The shape of print to come: thermoforming is a hot topic
Monday, May 18, 2015
UV inkjet is undergoing a boom in applications, fuelled in part by advances in materials science that have enabled the development of speciality inks that can meet a variety of unique needs.
These inks are opening up new markets for digital wide-format printers by enabling the conversion of traditional analogue processes to more efficient short-run digital production.
“The technological developments that are driving development of new applications for UV-curable inkjet include VOC-free, or almost VOC-free, inks, low-migration inks that are safer for use with human contact, as well as rapid adoption of LED curing, which means targeted wavelength suitable for specific materials and adhesion requirements, and lastly flexible UV inks,” says Infotrends director of functional printing and packaging Ron Gilboa.
One such application is thermoforming, a manufacturing process whereby plastic is heated to a malleable temperature, vacuum formed in a mould, then cooled and trimmed to create a finished product. Firm such as EFI, Fujifilm and SwissQprint have all launched UV inkjet devices and inks in the past few years specifically aimed at deep-draw thermoforming applications.
The key to all of these products lies in the hyper flexible inks rather than the printers, although some technological advances in curing, particularly LED UV curing, have helped by widening the range of substrates that can be used. “LED UV curing uses significantly less energy and produces less heat, which in turn allows you to print on many more materials than we have in the past,” explains Gilboa.
While LED curing makes printing on heat-sensitive substrates easier, it is the inks that hold the key to survive the thermoforming process, which requires them to demonstrate a strong adhesion to the plastic and be able to stretch without cracking, flaking or losing colour density. The latest thermoforming UV inkjet inks from firms like Fujifilm and EFI can elongate by more than 1,000% on a wide range of materials, including PETG, acrylics, polycarbonates, polystyrenes and ABS, without suffering loss of hue or opacity. The inks also retain UV inkjet’s core properties of adhesion and scratch resistance, forming a hard, glossy surface post thermoforming.
At the same time the inks must retain a low enough viscosity to make them suitable for inkjet printing. This means that, although UV screen inks for thermoforming have existed for more than a decade, the creation of UV inkjet inks that could survive the same process required a new solution, as the screen inks typically used higher molecular weight resins and powder fillers that would have a negative impact on jetting reliability and could preclude jetting altogether. “To overcome this challenge, we use special low viscosity, high-performance polymers and optimum surface modifying chemistry to deliver the target levels of film performance, while maintaining excellent jetting reliability and stability in the inkjet printer,” says Mike Battersby, large-format marketing manager, Fujifilm Speciality Ink Systems.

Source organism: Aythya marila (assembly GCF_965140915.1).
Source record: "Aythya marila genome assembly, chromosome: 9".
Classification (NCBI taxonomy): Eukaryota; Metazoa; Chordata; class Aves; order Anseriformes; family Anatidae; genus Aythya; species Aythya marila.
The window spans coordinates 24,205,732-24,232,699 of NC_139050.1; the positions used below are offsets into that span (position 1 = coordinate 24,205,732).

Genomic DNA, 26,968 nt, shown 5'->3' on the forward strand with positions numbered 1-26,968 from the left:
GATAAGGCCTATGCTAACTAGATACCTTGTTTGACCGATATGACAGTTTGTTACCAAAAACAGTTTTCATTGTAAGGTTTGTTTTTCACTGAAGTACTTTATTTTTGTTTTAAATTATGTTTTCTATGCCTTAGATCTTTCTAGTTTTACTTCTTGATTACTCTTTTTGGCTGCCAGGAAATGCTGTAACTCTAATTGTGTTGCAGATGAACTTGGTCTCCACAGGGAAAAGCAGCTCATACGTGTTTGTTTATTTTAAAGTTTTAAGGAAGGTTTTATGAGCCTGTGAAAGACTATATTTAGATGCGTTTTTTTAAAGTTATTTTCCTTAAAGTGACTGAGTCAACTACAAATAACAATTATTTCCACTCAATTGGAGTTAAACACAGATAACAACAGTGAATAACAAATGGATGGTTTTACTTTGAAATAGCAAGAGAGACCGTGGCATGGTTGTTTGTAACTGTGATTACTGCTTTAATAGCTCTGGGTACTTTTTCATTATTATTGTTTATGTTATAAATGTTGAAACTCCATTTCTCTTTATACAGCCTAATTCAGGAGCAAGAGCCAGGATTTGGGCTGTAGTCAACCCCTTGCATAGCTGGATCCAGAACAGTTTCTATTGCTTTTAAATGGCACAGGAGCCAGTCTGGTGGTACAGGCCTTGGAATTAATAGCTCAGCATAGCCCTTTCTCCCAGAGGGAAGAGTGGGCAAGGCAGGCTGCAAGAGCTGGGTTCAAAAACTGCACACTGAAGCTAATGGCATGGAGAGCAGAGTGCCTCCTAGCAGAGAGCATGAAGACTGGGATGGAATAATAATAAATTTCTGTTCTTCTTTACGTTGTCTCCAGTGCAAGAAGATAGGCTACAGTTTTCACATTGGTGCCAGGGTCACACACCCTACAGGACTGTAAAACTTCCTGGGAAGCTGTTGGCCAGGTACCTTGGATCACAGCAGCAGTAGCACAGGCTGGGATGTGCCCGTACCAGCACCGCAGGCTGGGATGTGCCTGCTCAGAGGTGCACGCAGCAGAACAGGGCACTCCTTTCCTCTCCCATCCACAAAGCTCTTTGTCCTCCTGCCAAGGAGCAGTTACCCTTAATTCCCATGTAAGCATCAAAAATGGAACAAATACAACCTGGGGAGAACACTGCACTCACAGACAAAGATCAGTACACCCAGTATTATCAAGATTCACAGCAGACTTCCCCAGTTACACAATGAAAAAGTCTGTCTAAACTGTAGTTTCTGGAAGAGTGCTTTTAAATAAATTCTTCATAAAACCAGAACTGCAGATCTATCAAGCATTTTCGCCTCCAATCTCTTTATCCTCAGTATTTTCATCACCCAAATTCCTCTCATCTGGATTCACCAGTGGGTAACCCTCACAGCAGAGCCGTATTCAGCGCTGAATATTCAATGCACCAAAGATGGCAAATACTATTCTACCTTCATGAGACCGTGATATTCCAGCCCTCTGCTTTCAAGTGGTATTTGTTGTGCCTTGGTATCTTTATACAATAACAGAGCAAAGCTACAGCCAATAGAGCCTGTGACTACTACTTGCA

Thermoforming is not new. It has long been used for both signage and industrial applications. The former includes the production of dimensional signs for POS displays, vending and gaming machine panels, while the latter can include everything from custom dashboards and bumpers to jacuzzis and boat hulls.
Traditionally, decorating these products would be done post-forming through the application of decals, self-adhesive labels or airbrushing. Following the advent of thermoforming screen inks in the 1990s, printing found a place in the thermoforming market. However, given the high makeready costs, screen printing is only viable with large order volumes, where the high upfront cost can be amortised across the order. EFI cites an example of a six-colour 600x1,200mm thermoformed screen-printed job that cost €5,000 (£3,500) in makeready waste and labour before a usable print came off the device.
This makes thermoforming a prime target for analogue to digital conversion. However, Marco Boer, vice-president of IT Strategies points out that it’s still a pretty niche market. “We estimate about 30-35 companies in North America actually decorate industrial thermoform signage today and probably only a few own or use digital printing kit. Digital printing is potentially interesting to many of these companies because what is painted today could easily be printed in the future, saving time,” he says. “Digital printing would also allow for more customisation and photographic images, which is not possible with painting today.”